Tag Archives: eco-friendly

Color-blocked Eco Dress

When I went to Snohomish, WA a few months ago, hubby and I wandered the old town, grabbed drinks, and window shopped. My window shopping turned into the real deal when I found the Natural Clothing Company.

The store features a diverse range of styles and sizes (men’s and kids’ stuff too) with a common theme: organic, chemical-free clothing. The footprint of making the clothes is smaller, and the clothes themselves are healthier to wear. Not everything is vegan (wool was among the natural fibers), but I found lots of great pieces in cotton, hemp, linen, bamboo and even soy!

tricolor dress

Dress: Natural Clothing Company
Pleather boots: MIA
Cardigan: Thrifted
Necklace: Shop in Ft. Lauderdale

As usual, I thought I’d just “try on” this wonderful organic cotton dress, but it fit so well and was really comfortable. It’s lined and has pockets! So I did the economy a favor and picked it up.

dress with red sash

I love the pop of red the sash provides, and the three neutrals give me lots of options for shoes and accessories. If I turn from left to right, you’ll think it’s a completely different dress!

dress and boots

If you’re ever meandering through Snohomish (it’s the type of town that you really need to meander through), take in the sights, grab a bite to eat, and check out the Natural Clothing Company. If you don’t get to Snohomish, don’t worry–they have an online shop too!

I’ve joined Lena B Actually and Rachel the Hat for Passion for Fashion. Check out what they (and everyone else) is wearing!

organic dress

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Filed under Ethical, Fashion, Healthy Living

Eco-Friendly Designer Fashion Show

Last night Mr. Jean of all Trades and I went to Neighbours Nightclub to see fellow Seattle blogger, Jessica of Jump Into Puddles, model in the eco-friendly edition of the Chance Fashion show.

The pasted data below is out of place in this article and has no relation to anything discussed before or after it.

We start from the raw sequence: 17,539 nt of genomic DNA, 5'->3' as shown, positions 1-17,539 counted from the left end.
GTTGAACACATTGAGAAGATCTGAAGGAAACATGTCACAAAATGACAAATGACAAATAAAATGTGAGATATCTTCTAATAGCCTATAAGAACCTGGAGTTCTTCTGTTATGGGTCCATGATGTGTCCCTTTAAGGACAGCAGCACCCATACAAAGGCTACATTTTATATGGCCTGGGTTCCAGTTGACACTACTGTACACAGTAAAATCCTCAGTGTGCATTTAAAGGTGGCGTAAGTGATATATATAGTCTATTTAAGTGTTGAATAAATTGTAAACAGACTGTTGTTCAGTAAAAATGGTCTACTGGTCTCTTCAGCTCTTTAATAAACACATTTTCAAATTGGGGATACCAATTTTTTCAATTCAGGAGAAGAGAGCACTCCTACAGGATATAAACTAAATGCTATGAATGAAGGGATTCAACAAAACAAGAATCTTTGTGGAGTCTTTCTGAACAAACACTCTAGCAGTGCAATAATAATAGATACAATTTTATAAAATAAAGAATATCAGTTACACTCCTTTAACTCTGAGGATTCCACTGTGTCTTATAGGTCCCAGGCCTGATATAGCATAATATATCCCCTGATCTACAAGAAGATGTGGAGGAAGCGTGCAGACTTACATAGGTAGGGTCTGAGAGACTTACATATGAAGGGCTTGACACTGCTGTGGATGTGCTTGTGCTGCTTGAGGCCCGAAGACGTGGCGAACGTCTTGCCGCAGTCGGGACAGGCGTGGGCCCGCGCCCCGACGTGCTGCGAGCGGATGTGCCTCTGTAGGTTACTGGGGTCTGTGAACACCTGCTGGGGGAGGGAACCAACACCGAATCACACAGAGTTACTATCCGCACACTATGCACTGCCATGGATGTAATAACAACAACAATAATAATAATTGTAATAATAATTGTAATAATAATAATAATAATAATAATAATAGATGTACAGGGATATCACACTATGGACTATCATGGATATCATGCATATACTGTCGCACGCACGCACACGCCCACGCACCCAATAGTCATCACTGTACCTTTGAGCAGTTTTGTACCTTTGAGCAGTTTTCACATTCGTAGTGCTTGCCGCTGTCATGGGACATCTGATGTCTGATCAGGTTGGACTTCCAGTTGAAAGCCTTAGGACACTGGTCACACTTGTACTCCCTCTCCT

Every month, Chance Fashions hosts a show that focuses on a theme. It could be anything from menswear to swimwear. Eco-friendly was this month’s theme.

First up was Genius Threads, a Florida-based line that reconstructs clothing and gives them new life. You can see the cute button-up skirts used to be men’s shirts. Genius for sure!

genius-threads

Did you notice Jessica in the upper left, strutting her stuff as she walks away? She did a great job modeling the clothes, even though my camera had a hard time capturing the action.

Next up was Epiphany Rose, a local designer with a theatrical and cosplay focus.

epiphany-rose

Lastly, Paper Dollz, another Seattle designer, showed us her upcycled thrift-store-turned-couture apparel. Jessica is in the lower-right frame below.

paper-dollz

The show was a lot of fun and it was great to meet another blogger in real life. Thanks to Jessica for inviting me. I’d never heard of the monthly event and thanks to her, I now have another fashion venue on my list of things to do.

finale

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Filed under Events, Fashion

Thread: Exploring Indie Design

Yesterday the Fisher Pavillion at Seattle Center was transformed into a pop-up shop hosted by Thread. Dozens of local, eco-friendly vendors set up booths and displayed their wares. Cheryl invited me to the event after she got a Daily Candy coupon in her inbox. We bought discounted VIP tickets so we could get in early, peruse the goods, and of course, get a free cocktail. We have priorities!